A Dynamic Model of Communication Technology Employment
Although it may seem reasonable from a managerial perspective to expect a consistent relationship between communication technology and organizations, more recent literature (Robey and Boudreau, 1999; Yates et al., 1999) seems to suggest that this common assumption does not hold. Earlier chapters have shown that empirical evidence regarding the impact of communication technology is often contradictory: some authors argue that the increased use of communication technology leads to centralization, while others argue the opposite; some say it leads to the reinforcement of the organizational hierarchy, but others say it undermines it; some maintain it reduces the number of middle managers, while others suggest that it increases the number; some argue for an increase in participation of knowledge workers in decision-making, but others propose a decrease in the number of people involved, and so on. Essentially, the desire of management researchers to maintain an ‘elusive consistency’ (Poole and Van de Ven, 1989) has led to a refusal to acknowledge paradoxes or contradictions in empirical findings. Confronted by evidence that points explicitly towards the existence of contradictions, solving this issue becomes the task.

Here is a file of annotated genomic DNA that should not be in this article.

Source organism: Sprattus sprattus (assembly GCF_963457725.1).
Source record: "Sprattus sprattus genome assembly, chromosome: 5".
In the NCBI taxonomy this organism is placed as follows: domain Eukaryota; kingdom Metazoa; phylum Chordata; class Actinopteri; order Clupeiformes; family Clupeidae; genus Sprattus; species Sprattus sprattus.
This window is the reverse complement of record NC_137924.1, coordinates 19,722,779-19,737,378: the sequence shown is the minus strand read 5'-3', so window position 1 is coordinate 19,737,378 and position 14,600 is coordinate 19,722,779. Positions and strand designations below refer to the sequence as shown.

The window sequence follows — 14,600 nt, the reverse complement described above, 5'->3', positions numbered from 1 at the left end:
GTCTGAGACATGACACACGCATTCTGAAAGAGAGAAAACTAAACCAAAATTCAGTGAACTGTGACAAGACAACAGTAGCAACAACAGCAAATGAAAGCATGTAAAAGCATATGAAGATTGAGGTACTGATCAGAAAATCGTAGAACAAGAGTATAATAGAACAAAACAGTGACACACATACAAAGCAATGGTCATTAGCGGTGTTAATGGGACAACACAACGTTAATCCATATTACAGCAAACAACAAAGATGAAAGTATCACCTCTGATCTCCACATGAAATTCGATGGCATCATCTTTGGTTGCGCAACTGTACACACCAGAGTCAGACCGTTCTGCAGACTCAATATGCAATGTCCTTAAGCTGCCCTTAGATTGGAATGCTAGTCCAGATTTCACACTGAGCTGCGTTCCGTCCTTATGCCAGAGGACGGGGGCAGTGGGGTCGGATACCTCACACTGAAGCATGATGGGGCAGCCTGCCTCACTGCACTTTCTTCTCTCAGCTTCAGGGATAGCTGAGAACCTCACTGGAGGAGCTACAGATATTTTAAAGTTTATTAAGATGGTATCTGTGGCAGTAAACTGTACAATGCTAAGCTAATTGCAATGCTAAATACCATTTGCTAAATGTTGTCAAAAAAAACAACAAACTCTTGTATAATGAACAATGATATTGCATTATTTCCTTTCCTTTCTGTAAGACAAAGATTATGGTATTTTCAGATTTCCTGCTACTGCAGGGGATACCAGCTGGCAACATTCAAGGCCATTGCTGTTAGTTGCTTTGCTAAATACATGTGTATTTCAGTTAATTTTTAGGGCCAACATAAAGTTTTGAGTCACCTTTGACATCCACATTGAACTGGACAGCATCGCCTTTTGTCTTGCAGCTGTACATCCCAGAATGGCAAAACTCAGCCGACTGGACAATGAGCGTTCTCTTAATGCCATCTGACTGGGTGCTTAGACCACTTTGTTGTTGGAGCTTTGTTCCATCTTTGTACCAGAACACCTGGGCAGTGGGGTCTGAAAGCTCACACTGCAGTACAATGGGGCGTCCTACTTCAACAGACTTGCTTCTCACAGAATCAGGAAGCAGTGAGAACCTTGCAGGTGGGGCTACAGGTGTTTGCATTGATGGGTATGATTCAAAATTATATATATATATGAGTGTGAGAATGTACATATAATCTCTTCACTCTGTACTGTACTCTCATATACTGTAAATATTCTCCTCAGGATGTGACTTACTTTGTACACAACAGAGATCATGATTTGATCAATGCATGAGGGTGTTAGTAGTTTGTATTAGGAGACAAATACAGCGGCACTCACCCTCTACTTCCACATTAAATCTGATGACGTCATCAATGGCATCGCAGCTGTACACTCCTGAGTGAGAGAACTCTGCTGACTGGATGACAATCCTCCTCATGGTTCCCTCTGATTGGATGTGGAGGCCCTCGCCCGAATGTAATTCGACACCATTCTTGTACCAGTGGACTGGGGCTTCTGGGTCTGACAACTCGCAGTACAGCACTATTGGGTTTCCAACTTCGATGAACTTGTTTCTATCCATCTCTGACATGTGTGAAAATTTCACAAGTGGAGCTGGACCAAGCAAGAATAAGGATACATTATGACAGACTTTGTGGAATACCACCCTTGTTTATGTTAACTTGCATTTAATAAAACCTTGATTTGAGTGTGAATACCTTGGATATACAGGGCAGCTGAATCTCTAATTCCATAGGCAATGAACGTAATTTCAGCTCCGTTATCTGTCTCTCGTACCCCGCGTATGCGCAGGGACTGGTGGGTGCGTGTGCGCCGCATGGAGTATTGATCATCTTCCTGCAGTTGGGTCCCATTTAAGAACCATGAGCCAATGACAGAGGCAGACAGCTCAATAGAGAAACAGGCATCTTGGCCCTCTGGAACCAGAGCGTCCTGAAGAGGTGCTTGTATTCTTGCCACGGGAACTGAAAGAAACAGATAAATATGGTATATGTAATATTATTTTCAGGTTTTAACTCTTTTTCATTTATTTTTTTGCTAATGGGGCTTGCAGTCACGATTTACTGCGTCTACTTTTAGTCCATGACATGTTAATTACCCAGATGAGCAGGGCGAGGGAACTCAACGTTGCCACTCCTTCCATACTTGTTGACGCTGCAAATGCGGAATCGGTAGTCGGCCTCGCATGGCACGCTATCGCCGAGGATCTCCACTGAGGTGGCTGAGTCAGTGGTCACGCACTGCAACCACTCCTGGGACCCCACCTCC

One approach is to view communication technology as a moderating variable – that is, a variable that changes the relationship between two other variables but has no direct influence on the independent variable (Robey, 1981). From this point of view, changes in organizational design, organizational learning and the employment of effective communication technology are caused by other factors, such as environmental uncertainty and changes in organizational culture, which intervene in the relationship between communication technology and organizations. As a moderating variable, communication technology creates a dynamic relationship between communication technology, organizations and the actors within the organization.
The importance of communication technology to organizations lies in thesignificance of the created and manipulated information. In essence, there is a